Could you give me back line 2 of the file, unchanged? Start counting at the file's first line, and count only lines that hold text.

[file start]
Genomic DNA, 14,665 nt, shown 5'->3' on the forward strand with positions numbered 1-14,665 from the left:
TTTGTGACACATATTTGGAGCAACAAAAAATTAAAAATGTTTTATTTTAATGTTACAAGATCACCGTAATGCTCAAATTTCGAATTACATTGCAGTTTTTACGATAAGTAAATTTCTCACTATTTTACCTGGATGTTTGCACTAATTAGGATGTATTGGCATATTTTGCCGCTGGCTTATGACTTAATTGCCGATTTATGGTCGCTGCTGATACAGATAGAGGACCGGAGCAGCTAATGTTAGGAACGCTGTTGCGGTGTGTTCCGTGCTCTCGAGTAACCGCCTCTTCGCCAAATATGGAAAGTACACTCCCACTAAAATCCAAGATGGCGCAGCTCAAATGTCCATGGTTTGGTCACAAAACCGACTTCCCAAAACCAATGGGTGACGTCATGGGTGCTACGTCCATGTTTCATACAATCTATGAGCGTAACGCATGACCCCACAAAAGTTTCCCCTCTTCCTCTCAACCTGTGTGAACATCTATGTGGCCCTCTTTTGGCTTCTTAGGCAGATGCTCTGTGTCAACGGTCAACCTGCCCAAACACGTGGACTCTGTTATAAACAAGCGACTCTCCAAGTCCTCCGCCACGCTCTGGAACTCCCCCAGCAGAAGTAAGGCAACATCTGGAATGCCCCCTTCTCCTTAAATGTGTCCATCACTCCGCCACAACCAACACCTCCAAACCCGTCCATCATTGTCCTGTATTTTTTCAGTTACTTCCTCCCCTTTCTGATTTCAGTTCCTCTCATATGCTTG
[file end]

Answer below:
TTTGTGACACATATTTGGAGCAACAAAAAATTAAAAATGTTTTATTTTAATGTTACAAGATCACCGTAATGCTCAAATTTCGAATTACATTGCAGTTTTTACGATAAGTAAATTTCTCACTATTTTACCTGGATGTTTGCACTAATTAGGATGTATTGGCATATTTTGCCGCTGGCTTATGACTTAATTGCCGATTTATGGTCGCTGCTGATACAGATAGAGGACCGGAGCAGCTAATGTTAGGAACGCTGTTGCGGTGTGTTCCGTGCTCTCGAGTAACCGCCTCTTCGCCAAATATGGAAAGTACACTCCCACTAAAATCCAAGATGGCGCAGCTCAAATGTCCATGGTTTGGTCACAAAACCGACTTCCCAAAACCAATGGGTGACGTCATGGGTGCTACGTCCATGTTTCATACAATCTATGAGCGTAACGCATGACCCCACAAAAGTTTCCCCTCTTCCTCTCAACCTGTGTGAACATCTATGTGGCCCTCTTTTGGCTTCTTAGGCAGATGCTCTGTGTCAACGGTCAACCTGCCCAAACACGTGGACTCTGTTATAAACAAGCGACTCTCCAAGTCCTCCGCCACGCTCTGGAACTCCCCCAGCAGAAGTAAGGCAACATCTGGAATGCCCCCTTCTCCTTAAATGTGTCCATCACTCCGCCACAACCAACACCTCCAAACCCGTCCATCATTGTCCTGTATTTTTTCAGTTACTTCCTCCCCTTTCTGATTTCAGTTCCTCTCATATGCTTG